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I've never seen this syntax before

by ChuckularOne (Parson)
on Apr 04, 2001 at 23:15 UTC ( #69811=perlquestion: print w/ replies, xml ) Need Help??
ChuckularOne has asked for the wisdom of the Perl Monks concerning the following question:

Help, I don't get it. I'm reverse engineering somebodies broken code. There is a line of code in there that I just don't get! here it is:
return not Execute($cmd);
where Execute() is a stupid little sub that basically does:
$txt = `$cmd 2>&1`; print $txt;
To capture stdout and stderr to a file.

What is the syntax of: return not Execute($cmd); doing?

Many Thanks.
Your Humble Servant,
-Chuck

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(ar0n) Re: I've never seen this syntax before
by ar0n (Priest) on Apr 04, 2001 at 23:18 UTC
    It returns the inverse of whatever Execute($cmd) returns. If Execute($cmd) returns true, the sub returns false and vice versa.

    [ar0n]

      Thanks, that was what I thought, but there is no return in the Execute() sub, so it looks like it's useless code.

      Your Humble Servant,
      -Chuck
        No necessarily useless... the last line of a subroutine becomes its return value if none is specified explicitly... so: <CODE> sub foo { 1; } #and sub foo2 { return 1; } both return 1
                        - Ant
        In Perl, the value of last evaluated statement is returned in a subroutine - the return token is optional, but you shouldn't abuse this (too much).

        Jeff

        R-R-R--R-R-R--R-R-R--R-R-R--R-R-R--
        L-L--L-L--L-L--L-L--L-L--L-L--L-L--
        
      What exactly does `inverse' mean in perl? Is it only in terms of 0 and everything else? Or is there some mathematical inversion that could be harnessed? Like reciprocals etc. I'm hoping it's the latter, but I suspect it's the former...

      --Psi
      print(pack("h*","e4f64702566756e60236c6f637560247f602265696e676021602075627c602861636b65627e2")."\n");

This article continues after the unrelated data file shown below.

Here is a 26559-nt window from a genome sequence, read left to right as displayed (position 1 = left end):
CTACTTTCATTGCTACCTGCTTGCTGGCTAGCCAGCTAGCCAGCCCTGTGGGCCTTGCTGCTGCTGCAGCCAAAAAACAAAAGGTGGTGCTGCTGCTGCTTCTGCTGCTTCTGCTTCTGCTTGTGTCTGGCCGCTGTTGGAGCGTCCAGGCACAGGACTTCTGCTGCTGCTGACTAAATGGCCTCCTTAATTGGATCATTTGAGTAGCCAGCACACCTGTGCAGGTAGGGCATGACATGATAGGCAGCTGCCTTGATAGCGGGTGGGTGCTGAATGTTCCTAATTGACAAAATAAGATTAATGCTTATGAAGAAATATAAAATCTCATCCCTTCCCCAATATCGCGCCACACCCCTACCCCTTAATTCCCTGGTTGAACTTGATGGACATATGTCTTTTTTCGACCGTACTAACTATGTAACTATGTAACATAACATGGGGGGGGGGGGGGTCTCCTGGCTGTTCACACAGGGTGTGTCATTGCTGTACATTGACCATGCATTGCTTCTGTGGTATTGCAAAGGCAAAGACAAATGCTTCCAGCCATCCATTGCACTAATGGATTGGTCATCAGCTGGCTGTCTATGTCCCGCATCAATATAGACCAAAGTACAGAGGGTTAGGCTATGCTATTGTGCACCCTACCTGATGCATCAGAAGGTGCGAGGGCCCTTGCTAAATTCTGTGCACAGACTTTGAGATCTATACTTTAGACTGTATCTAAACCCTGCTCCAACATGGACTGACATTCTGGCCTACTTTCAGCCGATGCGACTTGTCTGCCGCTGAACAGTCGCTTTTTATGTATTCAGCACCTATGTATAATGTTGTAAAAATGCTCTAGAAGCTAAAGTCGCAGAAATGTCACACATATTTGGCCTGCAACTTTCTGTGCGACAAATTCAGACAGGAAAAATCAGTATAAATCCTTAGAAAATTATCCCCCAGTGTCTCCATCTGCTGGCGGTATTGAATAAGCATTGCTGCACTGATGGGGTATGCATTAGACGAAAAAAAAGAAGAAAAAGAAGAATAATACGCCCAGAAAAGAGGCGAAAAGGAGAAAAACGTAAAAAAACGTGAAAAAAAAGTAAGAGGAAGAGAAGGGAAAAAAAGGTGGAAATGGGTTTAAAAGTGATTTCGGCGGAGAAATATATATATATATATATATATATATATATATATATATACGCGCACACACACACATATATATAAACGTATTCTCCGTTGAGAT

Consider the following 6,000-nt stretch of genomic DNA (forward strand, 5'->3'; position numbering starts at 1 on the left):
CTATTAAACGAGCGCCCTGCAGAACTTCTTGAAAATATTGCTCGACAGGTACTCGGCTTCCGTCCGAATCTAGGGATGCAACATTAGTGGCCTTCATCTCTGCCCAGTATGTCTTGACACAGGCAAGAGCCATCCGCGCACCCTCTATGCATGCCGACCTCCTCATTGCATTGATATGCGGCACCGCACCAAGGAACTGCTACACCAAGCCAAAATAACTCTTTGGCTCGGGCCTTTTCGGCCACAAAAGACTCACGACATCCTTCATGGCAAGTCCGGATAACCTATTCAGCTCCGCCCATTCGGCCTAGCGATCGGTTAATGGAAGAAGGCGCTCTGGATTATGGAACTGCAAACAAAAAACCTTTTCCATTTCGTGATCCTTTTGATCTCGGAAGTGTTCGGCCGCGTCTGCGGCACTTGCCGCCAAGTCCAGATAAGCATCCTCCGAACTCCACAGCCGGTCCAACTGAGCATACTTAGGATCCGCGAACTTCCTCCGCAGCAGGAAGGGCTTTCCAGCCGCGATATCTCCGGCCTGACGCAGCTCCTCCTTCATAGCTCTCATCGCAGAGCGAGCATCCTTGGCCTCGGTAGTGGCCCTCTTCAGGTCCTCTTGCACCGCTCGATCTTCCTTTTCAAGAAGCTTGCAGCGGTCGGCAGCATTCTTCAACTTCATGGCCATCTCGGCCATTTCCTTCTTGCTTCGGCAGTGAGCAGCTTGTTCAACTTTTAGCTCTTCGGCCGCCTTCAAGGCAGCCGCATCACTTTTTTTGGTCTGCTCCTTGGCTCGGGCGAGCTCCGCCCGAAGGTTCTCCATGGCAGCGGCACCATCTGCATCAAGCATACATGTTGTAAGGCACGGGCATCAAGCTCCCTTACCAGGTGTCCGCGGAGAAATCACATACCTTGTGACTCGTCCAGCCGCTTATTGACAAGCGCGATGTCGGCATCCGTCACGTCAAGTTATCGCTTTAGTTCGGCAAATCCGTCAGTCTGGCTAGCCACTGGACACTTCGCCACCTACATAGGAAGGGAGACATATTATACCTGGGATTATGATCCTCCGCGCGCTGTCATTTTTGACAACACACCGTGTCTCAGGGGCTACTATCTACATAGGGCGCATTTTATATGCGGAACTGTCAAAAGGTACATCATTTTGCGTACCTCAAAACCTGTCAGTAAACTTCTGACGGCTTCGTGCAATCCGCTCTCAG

If the operand is 0, a string beginning with "0", a null string, or undef the result is 1, otherwise the result is a null string.
Re: I've never seen this syntax before
by cLive ;-) (Parson) on Apr 04, 2001 at 23:23 UTC
    not == !

    return !Execute($cmd); == return not Execute($cmd);

    ie

    if (Execute($cmd)) { return 0; } else { return 1; }

    cLive ;-)

      return 0; should be return "";
        It doesn't matter. I can return "0", 0, or "" for false. They are equivalent in a boolean context.

        cLive ;-)

        Actually it is more subtle than even that. You can't replace !1 with 0 nor with "".

        0 is wrong because, in a string context, !1 is "" while 0 is "0".

        "" is wrong because, when warnings are turned on, 0+"" generates q(Argument "" isn't numeric) while 0+!1 is silent.

                - tye (but my friends call me "Tye")
Re: I've never seen this syntax before
by suaveant (Parson) on Apr 04, 2001 at 23:24 UTC
    no... the 2>&1 redirects stderr to stdout, so stderr and stdout from the command goes into $txt. if the sub ends with a print, the print will always return true unless it was unable to print. So the sub will probably almost always return true, the not will make the funtion return false. If it can't print, the return will be true... odd code...
                    - Ant
      I now see what's going on here. There is no || die on the file open. This freaky thing is testing to see if the file opened AFTER trying to write to it. Cool I can rip it out and put a file open || die in there.

      Good thing the guy who wrote this doesn't work here anymore.

      Your Humble Servant,
      -Chuck
Re: I've never seen this syntax before
by dws (Chancellor) on Apr 04, 2001 at 23:30 UTC
    If the intent is to return false if $cmd executes correctly, the code you've shown is badly, badly broken. print is going to return 1 regardless of whether `$cmd 2>&1`; executes correctly, and regardless of whatever ends up in $txt.

    Look downstream of the return, and see if any callers are actually using the return value, and whether they think it has anything to do with the command executing properly. You may get to replace Execute with something that works. Fortunately, that's an easy fix. I'll leave it as a learning exercise.

(boo)Re: I've never seen this syntax before
by boo_radley (Parson) on Apr 04, 2001 at 23:36 UTC
    Remember that perl will implicitly return the sub's last operation's result.
    So, what you're seeing is someone printing something, and then notting the success of the print. Which is, uh, odd, since print usually works unless something uniquely catastrophic has happened. compare
    print print "foo\n";
    and
    print not print "foo\n";
    .

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